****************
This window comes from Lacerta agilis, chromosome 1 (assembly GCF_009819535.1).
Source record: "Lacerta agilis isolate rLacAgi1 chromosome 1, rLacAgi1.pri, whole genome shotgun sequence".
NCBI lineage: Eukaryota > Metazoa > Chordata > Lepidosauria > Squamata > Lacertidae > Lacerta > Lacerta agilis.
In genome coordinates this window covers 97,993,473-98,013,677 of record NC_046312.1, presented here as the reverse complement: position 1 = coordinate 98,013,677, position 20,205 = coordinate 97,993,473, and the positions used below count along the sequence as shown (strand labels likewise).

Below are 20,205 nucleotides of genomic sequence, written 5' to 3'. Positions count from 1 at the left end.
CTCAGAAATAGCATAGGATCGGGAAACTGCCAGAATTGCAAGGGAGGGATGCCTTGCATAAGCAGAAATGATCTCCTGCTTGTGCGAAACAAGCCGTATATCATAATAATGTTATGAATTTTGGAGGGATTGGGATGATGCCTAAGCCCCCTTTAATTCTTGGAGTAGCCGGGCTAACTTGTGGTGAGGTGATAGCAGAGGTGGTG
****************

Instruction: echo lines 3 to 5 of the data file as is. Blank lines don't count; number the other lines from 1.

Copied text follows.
NCBI lineage: Eukaryota > Metazoa > Chordata > Lepidosauria > Squamata > Lacertidae > Lacerta > Lacerta agilis.
In genome coordinates this window covers 97,993,473-98,013,677 of record NC_046312.1, presented here as the reverse complement: position 1 = coordinate 98,013,677, position 20,205 = coordinate 97,993,473, and the positions used below count along the sequence as shown (strand labels likewise).

Below are 20,205 nucleotides of genomic sequence, written 5' to 3'. Positions count from 1 at the left end.